Step 2: Don’t get me wrong. This Alejandro Gonzalez Inarritu film is a powerful statement on death and redemption, on forgiveness and love, superbly played out by its actors – especially the always magnificent Javier Bardem. And I know sometimes you just have to let the art of a film flow over you while you appreciate the craftsmanship — but man, this was a downer. It keeps you in the depths of despair more than is necessary.
Step 3: Tell the story. Bardem plays a hustler named Uxbal, who does anything he can to support himself and his two young children on the mean streets of Barcelona. His estranged wife Marambra (Maricel Alvarez) is a bi-polar mess whose highs and lows could no longer be tolerated, even though Uxbal still loves her. Uxbal’s brother Tito (Eduard Fernandez) is an alcoholic pervert who specializes in human trafficking as a cheap labor source and unfortunately Uxbal is in business with him. Still, Uxbal tries to do right by these immigrant people he is exploiting, finding them places to live, giving them money and keeping the police off their backs. And as a side job, Uxbal can communicate with the dead and pass messages along to their loved ones. He looks at it as more a curse than a gift, of course, but he’ll take the cash if someone asks for a reading.
Step 4: Put in the real kicker. Uxbal discovers he has advanced prostate cancer, with only a few months to live. Now it becomes a race against time, as Uxbal tries to find suitable living arrangements for his kids. This is where Biutiful really brings you down because Uxbal seemingly has no options, and Bardem is so damn good, it physically hurts to watch him in so much misery. There is, however, a ray of hope in the form of Ige (Diaryatou Daff), the African wife of one of Uxbal’s immigrant street workers. When the man is captured and deported, Uxbal lets Ige stay in his apartment – and discovers she might just be the perfect person to look after his kids. That is, if she wants the job. Daff herself is an African immigrant living in Barcelona who has never acted before in her life but does an amazing job. The excellent Alvarez as the crazy Marambra is a Spanish theater actress who has never done a film. Director Inarritu gathered an incredibly eclectic cast to tell his story, well, beautifully.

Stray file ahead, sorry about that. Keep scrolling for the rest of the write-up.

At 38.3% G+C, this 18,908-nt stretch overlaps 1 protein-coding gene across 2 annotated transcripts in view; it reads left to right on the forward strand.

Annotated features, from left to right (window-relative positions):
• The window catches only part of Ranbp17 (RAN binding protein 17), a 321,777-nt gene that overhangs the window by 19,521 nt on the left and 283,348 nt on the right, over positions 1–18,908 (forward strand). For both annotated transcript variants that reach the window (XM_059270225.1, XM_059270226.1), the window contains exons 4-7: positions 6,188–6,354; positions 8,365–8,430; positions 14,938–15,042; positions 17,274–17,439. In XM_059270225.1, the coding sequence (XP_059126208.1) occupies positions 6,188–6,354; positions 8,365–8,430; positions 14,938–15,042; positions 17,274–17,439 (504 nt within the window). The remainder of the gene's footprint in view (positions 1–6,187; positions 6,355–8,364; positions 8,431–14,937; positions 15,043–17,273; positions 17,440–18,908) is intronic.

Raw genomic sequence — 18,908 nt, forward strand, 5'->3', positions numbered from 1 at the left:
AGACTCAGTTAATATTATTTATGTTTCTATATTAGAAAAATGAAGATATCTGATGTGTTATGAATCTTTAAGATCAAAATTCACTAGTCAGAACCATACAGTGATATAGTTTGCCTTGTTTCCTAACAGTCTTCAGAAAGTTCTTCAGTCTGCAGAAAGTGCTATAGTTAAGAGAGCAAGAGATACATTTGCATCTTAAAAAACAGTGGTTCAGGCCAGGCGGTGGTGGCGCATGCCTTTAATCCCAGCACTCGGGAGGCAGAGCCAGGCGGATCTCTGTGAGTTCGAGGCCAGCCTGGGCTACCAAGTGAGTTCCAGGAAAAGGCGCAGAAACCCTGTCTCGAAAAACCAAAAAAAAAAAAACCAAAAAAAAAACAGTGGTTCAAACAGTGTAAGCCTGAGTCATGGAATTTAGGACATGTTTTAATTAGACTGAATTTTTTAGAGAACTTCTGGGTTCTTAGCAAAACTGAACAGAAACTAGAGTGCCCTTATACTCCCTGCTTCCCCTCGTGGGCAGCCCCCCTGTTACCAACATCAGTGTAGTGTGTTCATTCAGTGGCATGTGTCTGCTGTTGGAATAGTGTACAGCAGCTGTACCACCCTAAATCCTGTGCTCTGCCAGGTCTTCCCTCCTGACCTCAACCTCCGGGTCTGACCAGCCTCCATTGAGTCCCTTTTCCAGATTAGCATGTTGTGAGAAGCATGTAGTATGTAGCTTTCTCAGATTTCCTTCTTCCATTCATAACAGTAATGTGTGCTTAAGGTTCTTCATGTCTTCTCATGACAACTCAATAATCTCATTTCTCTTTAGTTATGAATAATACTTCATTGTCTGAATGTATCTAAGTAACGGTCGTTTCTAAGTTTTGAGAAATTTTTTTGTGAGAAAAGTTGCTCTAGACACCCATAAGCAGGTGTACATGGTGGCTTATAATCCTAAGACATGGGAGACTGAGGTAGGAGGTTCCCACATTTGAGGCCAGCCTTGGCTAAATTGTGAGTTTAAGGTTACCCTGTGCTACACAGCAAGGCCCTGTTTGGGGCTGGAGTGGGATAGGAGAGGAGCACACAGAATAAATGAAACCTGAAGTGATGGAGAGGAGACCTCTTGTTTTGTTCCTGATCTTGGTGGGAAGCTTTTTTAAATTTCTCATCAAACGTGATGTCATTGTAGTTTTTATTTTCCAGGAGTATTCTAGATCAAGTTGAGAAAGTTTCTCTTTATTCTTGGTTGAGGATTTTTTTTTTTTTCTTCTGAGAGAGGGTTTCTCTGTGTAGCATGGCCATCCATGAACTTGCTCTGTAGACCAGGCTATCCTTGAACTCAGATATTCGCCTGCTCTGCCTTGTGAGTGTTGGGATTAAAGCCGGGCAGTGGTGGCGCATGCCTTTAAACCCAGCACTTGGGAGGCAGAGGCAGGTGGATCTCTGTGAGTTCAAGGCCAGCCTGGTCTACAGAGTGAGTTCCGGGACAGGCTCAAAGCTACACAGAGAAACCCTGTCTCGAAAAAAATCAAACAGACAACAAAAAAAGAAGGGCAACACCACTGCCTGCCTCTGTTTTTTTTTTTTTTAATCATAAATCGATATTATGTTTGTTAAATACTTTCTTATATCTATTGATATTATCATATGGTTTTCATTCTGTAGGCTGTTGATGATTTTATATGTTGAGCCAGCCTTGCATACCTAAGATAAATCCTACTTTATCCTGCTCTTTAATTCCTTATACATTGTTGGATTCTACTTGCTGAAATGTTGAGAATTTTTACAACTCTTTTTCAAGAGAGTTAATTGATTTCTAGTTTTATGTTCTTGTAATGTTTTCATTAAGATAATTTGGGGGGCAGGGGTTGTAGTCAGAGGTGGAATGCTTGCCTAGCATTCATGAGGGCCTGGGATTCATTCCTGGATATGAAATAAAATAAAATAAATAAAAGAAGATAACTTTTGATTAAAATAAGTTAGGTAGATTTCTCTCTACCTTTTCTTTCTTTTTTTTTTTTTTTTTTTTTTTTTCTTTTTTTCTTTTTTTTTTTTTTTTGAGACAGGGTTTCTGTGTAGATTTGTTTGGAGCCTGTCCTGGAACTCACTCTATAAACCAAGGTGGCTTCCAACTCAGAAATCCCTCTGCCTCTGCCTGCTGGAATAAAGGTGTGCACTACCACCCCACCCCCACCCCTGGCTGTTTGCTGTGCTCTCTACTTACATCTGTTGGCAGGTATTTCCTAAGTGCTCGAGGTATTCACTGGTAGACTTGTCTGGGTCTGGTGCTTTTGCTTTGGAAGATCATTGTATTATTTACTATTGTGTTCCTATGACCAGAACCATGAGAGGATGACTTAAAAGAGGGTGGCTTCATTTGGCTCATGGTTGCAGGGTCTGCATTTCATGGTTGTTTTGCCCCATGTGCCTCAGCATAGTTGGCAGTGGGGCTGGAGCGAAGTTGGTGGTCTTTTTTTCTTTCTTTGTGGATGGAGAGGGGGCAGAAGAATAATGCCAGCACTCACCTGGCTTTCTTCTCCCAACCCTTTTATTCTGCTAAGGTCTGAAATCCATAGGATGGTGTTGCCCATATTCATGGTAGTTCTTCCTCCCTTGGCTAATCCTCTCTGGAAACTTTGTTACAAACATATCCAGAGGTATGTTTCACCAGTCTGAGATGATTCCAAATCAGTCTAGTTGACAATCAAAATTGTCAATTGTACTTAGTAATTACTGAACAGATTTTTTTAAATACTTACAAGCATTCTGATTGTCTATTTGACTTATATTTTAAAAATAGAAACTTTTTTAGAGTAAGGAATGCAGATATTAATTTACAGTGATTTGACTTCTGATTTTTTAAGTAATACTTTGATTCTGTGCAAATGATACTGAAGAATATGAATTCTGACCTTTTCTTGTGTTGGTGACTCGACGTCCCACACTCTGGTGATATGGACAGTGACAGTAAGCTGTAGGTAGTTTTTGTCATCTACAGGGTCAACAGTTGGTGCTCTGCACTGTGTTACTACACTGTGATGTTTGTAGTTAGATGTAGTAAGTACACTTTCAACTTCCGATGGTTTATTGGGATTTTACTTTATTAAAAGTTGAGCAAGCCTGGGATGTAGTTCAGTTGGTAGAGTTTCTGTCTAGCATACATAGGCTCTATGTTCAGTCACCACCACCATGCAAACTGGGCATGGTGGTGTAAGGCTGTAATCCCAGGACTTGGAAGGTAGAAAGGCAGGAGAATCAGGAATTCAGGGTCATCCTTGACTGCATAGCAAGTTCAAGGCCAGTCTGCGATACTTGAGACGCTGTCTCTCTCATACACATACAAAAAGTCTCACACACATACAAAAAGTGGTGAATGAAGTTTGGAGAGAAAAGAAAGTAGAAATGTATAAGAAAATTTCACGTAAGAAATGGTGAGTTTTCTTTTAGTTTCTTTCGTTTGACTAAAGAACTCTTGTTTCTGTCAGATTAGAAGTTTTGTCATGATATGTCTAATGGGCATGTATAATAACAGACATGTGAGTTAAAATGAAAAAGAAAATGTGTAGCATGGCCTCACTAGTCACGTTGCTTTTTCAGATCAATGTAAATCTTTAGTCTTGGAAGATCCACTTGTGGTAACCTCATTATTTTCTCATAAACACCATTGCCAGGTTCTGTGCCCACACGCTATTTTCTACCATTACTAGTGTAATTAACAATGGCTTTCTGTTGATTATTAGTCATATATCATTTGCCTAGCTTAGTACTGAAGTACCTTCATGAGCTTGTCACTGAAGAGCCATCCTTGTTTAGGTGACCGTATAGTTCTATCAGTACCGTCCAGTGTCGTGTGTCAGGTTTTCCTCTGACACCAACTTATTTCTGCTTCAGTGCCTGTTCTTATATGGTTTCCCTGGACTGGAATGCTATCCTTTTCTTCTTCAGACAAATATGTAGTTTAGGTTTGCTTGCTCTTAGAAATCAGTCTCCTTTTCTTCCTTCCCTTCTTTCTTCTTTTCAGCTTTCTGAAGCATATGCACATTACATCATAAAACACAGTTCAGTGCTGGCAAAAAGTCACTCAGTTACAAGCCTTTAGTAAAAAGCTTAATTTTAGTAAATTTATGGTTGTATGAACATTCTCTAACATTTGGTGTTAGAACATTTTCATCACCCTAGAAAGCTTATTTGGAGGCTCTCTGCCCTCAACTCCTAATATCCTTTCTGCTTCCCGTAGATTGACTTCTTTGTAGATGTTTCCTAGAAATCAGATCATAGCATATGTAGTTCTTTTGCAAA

Step 5: Wonder about Senor Inarritu. He started his career in music, first as a radio DJ and then as a film composer. Biutiful is only his third feature film, following his other terribly cheerful films, 21 Grams and Babel. It’s pretty obvious Inarritu marvels the human condition as it relates to tragedy, but deep down, he doesn’t really want to wallow in it just for the sake of wallowing. All his films are moving and meaningful, all depressing in one way or another, but each have hope, I guess. He is also an excellent guide for his actors. It’s not like Bardem needs much help, but I think he craves that tutelage, having worked with such great directors as the Coen brothers, Woody Allen, Julian Schnabel and Aleandro Amenabar. Still, there’s something Inarritu brought out in his leading man that we haven’t seen before in the actor’s performances. Not sure if Bardem will make the Best Actor list, but Biutiful‘s Oscar chances for a Best Foreign Language nod are more than good, possibly even winning the award, which would give Inarritu some much deserved recognition.
Step 6: Find Inarritu his happy place. Seriously.